bunks need, primarily to be comfortable.
However, on every small boat space is a premium.
So, like everything else on a small boat the bunks should be able to perform more than one function
The most common arrangement is the settee berth, which is used for seating during the day but converts into a bunk for sleeping.
Boat builders are an inventive lot and over the centuries they have come up with innumerable ingenious sleeping arrangements.
This is especially true of wooden boat owners.
Much depends on the space available after all the other essentials, such as galleys, chart tables etc have been catered for.
The settee or transom berth is the most common arrangement.
Unfortunately what is comfortable for sitting is too narrow for the average person to sleep on, (see the page on ergonomics.)
So, some method of extending boat bunks for night time use is needed.
The hinged backrest is an excellent idea where the space behind can be used, during the day to store the bedding.
The backrest needs to be at and angle of about 10 degrees from the vertical to be comfortable during the day, yet be out of the way for comfort during the night.
Various other methods have been used such as using in-fills to increase their width between settees.
The fold away saloon table top can double up as part of the infill.
On one of my previous boats had settees on either side of the saloon, the infill was made up of 12inch/305mm boards, these were easy to store and I often used just one as a 'coffee table'. Another method is to have an extension which slides out from underneath.
However, if you use the 'padded' backrest as an infill there is no need to find storage space for the extra 'mattress'.
All that space under the settees makes for ideal storage space.
This space can be accessed fro the front.
However, as this will be quite a deep space, access will be easier from the top.
And the openings can be made quite large, accessed from under the padding/mattress.
However covers for the openings must be constructed securely so they don't give way under a large bottom or bouncing child (unless you deliberately want to get rid of them).
And take care when using knotty Wood as framing timber.
The Pilot berth
or sea berth is usually a fixed affair which is only found on biggish
Quite often they end up being used as storage areas for bags and the like rather than boat bunks for sleeping on.
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The 'Quarter berth' is an excellent use of that 'tunnel' under the cockpit seats or aft side deck.
Although some find them too claustrophobic for comfort, they can be snug, safe bunks for use at sea.
The major down side of the quarter berth is often the lack of ventilation.
The bottom end of that dark tunnel can become damp and smelly.
A vent of some sort at the bottom end will help keep it smelling sweet however, this will need to be one which can be closed easily in foul weather, such as a mushroom vent.
The basic pipe cot is regarded as a space saving utilitarian arrangements only fit for occasional use.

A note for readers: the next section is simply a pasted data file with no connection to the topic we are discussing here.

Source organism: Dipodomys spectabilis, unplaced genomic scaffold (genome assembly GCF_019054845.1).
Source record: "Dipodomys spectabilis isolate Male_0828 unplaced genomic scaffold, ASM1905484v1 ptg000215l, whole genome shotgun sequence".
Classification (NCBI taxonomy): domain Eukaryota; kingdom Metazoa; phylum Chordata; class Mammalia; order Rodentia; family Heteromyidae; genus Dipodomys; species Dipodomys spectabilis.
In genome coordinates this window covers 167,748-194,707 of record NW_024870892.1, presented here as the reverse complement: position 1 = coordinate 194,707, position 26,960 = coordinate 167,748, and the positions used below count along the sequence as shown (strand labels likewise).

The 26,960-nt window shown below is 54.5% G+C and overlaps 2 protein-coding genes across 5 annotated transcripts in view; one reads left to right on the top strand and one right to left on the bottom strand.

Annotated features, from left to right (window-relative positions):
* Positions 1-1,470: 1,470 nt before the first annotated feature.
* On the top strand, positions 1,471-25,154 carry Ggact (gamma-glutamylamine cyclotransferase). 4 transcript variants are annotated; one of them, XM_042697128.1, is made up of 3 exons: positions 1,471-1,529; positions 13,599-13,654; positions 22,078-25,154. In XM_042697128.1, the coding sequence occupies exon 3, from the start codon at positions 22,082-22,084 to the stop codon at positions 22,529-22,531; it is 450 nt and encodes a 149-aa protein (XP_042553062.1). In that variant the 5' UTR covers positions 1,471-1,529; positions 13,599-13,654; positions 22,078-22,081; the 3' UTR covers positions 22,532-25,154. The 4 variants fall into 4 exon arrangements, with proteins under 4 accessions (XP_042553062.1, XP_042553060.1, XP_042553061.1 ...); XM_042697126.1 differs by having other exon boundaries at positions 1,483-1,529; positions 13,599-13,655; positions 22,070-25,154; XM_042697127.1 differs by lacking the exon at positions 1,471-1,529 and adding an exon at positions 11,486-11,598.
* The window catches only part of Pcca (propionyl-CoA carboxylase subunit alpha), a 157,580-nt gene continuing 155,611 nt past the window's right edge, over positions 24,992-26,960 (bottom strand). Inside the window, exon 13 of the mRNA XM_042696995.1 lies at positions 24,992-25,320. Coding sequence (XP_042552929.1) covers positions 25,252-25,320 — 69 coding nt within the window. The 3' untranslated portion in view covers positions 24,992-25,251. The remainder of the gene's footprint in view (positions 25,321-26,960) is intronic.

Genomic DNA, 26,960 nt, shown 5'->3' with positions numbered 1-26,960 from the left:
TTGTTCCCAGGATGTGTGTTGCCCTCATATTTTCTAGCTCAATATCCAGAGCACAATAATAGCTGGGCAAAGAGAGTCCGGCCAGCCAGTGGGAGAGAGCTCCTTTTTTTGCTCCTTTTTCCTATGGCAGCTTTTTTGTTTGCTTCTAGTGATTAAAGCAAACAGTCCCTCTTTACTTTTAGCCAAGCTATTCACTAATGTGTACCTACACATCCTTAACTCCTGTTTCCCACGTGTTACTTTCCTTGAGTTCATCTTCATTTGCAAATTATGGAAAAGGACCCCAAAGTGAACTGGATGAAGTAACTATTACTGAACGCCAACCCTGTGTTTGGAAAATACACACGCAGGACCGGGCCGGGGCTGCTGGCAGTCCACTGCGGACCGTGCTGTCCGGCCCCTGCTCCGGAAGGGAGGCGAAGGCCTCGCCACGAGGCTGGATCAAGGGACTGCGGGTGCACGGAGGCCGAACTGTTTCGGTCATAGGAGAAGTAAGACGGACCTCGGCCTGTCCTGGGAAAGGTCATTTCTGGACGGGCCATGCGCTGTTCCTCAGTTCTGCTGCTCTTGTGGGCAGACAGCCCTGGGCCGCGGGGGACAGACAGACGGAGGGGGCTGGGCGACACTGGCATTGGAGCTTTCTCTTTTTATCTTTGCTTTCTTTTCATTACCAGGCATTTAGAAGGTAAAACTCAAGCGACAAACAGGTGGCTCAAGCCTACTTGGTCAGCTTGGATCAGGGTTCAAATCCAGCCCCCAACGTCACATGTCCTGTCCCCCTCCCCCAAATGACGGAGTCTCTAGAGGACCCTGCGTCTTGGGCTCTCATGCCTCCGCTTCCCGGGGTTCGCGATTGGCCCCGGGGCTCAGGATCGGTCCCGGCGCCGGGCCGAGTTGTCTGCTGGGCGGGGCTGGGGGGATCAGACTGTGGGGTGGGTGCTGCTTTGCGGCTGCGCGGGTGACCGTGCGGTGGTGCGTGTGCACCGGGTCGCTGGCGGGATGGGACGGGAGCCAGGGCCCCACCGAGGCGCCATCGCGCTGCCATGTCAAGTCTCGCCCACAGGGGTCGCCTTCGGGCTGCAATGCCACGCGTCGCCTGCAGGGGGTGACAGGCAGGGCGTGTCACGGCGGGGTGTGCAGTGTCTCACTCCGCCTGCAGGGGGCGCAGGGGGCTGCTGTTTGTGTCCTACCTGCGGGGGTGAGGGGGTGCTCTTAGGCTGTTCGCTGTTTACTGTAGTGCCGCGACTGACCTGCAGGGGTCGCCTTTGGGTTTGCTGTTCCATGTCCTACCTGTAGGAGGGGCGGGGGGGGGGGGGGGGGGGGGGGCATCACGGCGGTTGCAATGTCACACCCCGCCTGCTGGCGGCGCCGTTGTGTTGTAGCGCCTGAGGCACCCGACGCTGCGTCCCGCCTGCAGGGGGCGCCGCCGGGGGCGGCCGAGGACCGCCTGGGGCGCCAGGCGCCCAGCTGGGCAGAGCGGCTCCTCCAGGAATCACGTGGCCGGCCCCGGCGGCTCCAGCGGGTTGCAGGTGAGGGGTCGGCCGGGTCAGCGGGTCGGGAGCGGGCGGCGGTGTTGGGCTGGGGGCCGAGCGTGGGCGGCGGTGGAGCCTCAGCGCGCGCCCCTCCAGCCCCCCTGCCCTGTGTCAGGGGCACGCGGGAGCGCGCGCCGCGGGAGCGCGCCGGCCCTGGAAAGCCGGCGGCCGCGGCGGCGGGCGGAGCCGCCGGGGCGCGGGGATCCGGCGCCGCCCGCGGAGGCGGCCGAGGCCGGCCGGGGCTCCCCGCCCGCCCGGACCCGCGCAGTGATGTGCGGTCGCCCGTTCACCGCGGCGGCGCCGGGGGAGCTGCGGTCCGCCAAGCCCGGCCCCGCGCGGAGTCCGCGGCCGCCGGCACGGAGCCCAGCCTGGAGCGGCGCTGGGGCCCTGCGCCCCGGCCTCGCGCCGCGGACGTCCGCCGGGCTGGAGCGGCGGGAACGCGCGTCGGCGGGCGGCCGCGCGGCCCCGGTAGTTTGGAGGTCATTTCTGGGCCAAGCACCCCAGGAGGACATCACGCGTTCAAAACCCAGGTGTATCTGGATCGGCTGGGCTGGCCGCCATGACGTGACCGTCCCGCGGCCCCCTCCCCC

However, they can be very comfortable boat bunks, especially when underway.
And with a bit of imagination they can be designed to be converted into comfortable seating areas for daytime use.
The usual arrangement is rather like a stretcher with a canvas base either sleeved or laced on to supporting poles.
The 'temporary' arrangement I erected on Mignonne is still in use.
Originally it was set up while I was rebuilding Mignonne so I could sleep on board.
But I was then still at the stage where I wasn't ready to build something permanent.
Neither did I want to spend money or time on upholstery which would most likely soon become grubby.
It also needed to be convenient and easy to stow and erect and have somewhere to hide my bedding.
Nor I didn't want to spend too much time building it.
However it turned out to be so comfortable and convenient that the original contraption is still there.
The off watch crew trying to sleep on board, at night, at sea need something to prevent them from rolling off their boat bunks as the boat heels.
Falling asleep on the leeward, downhill side is fine but if the helmsman changes tack you could be thrown across the cabin, not the nicest way to be woken up.
The lee-cloth is probably the best solution to keeping you in your bunk.
A good, stout, canvas cloth, well secured is much more comfortable than a board and easier to stow during the day.
And the lee-cloth will do away with the need for any hard, wooden lip at the edge of the seating which will uncomfortably dig into the back of the sitter's knee.
As a wooden boat owner you won't have the same degree of condensation and mildew as those poor relations, the plastic boat owners.
However, damp and mildew are an ever present danger in any boat.
It is common practice to build boat bunks from plywood over a wooden frame work.
While this is an excellent construction method the ply on the top of the bunk/settee needs to be pierces with ventilation holes to allow the upholstery to breathe.
I've already mentioned the need for ventilation at the bottom end of quarter berths, fore peak berths can also suffer from poor air circulation.
Mildew can be eradicated by a good spaying with vinegar however that is no substitute for good ventilation.
The more air flowing through the boat at all times, whether through mushroom vents dorades or other means the better not just for your boat bunks but the boat as a whole.
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